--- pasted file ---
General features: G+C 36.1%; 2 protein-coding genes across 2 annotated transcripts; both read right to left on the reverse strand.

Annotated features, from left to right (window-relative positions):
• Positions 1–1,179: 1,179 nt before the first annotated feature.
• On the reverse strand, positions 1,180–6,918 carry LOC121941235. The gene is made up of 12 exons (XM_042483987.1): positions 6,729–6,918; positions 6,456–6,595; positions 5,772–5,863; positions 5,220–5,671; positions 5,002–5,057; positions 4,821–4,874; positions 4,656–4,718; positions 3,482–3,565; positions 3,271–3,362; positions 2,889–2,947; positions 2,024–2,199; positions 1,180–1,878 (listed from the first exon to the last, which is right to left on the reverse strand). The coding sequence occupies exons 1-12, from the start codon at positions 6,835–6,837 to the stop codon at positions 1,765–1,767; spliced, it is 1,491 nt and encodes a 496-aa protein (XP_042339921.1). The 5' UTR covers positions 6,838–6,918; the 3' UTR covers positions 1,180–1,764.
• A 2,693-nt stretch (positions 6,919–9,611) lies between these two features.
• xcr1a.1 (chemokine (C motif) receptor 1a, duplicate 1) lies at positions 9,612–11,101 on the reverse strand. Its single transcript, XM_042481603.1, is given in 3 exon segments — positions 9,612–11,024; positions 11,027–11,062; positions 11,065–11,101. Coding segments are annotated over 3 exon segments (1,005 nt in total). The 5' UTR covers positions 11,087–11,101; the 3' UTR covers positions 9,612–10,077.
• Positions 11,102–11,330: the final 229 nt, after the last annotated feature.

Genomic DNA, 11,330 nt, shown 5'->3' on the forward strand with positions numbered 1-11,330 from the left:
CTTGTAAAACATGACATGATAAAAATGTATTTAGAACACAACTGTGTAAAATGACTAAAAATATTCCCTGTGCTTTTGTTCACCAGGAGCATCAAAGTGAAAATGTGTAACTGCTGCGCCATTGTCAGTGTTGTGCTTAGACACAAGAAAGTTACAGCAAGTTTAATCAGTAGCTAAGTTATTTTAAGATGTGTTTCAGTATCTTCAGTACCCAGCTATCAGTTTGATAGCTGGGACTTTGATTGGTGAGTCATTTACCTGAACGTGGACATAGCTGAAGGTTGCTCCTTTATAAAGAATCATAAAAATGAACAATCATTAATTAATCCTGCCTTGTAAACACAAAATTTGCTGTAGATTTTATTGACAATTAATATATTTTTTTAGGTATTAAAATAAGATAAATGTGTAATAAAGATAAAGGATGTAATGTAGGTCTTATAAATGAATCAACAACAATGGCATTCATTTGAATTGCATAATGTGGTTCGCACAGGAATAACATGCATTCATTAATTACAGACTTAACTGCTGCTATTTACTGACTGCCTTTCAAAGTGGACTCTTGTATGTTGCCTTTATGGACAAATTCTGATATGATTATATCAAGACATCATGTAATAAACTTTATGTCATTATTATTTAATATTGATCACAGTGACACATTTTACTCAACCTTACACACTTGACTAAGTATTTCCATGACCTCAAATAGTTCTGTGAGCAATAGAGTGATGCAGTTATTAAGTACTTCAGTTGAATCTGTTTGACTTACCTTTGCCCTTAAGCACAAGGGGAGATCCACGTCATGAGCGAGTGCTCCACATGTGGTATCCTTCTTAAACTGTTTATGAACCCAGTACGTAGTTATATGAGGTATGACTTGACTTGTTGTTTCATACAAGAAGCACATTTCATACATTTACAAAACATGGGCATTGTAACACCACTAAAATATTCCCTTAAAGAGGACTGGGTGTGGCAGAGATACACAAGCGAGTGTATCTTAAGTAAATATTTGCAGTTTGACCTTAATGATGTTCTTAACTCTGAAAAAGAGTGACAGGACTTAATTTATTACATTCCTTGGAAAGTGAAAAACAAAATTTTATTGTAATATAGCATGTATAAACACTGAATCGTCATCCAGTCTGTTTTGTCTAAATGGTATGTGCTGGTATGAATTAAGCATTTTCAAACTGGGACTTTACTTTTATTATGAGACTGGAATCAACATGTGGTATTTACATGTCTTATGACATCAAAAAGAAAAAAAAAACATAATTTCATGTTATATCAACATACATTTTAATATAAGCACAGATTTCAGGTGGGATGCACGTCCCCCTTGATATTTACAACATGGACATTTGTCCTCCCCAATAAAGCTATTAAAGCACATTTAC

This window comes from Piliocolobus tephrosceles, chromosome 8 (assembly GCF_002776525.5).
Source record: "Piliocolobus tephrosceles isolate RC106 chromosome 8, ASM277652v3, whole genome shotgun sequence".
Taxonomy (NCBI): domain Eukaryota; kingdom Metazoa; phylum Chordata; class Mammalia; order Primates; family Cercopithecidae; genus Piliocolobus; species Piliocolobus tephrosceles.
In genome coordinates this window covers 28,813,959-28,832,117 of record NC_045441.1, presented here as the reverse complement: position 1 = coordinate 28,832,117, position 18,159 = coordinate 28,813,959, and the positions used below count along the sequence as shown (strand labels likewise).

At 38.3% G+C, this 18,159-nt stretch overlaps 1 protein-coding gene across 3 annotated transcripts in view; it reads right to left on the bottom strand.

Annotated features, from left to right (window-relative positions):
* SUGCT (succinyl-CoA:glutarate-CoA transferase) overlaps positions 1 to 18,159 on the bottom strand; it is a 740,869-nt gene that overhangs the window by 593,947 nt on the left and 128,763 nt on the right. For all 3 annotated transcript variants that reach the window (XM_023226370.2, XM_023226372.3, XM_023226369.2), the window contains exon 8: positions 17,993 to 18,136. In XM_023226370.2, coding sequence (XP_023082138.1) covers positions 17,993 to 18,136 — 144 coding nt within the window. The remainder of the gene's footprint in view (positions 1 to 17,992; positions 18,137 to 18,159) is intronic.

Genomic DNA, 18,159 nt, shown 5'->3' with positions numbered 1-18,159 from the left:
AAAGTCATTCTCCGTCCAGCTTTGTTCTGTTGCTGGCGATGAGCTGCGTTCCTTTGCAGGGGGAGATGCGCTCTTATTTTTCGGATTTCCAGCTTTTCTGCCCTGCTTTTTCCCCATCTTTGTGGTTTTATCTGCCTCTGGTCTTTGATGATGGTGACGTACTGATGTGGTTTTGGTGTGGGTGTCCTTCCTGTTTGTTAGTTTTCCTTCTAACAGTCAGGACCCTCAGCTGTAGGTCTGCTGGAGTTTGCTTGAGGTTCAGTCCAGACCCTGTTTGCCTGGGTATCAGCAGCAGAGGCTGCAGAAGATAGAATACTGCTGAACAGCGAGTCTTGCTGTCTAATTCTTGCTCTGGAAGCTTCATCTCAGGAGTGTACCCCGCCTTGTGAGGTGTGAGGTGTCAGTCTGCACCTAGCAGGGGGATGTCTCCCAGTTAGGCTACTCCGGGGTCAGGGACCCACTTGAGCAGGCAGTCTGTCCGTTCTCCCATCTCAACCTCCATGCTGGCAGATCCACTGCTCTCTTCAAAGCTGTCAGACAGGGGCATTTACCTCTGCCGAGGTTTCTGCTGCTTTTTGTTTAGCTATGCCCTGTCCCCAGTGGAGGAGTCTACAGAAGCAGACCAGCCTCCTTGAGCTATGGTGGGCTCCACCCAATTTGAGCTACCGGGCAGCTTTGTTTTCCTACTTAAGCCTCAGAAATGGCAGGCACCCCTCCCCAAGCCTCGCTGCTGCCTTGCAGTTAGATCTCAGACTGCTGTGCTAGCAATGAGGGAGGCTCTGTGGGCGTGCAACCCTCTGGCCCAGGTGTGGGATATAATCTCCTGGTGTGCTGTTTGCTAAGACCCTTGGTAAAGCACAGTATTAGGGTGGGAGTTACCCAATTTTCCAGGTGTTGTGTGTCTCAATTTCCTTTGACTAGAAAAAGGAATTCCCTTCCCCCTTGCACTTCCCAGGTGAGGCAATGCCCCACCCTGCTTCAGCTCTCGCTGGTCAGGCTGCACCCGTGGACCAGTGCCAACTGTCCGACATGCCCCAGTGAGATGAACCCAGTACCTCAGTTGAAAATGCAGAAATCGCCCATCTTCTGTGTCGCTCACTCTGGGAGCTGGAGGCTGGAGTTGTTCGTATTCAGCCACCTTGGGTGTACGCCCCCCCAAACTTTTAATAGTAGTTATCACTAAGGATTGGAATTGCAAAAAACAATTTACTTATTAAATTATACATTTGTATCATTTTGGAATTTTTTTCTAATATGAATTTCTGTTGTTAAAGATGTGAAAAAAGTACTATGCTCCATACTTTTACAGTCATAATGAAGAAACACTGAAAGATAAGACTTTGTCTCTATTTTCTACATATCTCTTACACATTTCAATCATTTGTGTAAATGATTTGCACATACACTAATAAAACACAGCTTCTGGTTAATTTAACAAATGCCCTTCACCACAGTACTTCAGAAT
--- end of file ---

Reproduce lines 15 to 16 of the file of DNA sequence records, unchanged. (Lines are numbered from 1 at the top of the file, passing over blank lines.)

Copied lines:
Annotated features, from left to right (window-relative positions):
* SUGCT (succinyl-CoA:glutarate-CoA transferase) overlaps positions 1 to 18,159 on the bottom strand; it is a 740,869-nt gene that overhangs the window by 593,947 nt on the left and 128,763 nt on the right. For all 3 annotated transcript variants that reach the window (XM_023226370.2, XM_023226372.3, XM_023226369.2), the window contains exon 8: positions 17,993 to 18,136. In XM_023226370.2, coding sequence (XP_023082138.1) covers positions 17,993 to 18,136 — 144 coding nt within the window. The remainder of the gene's footprint in view (positions 1 to 17,992; positions 18,137 to 18,159) is intronic.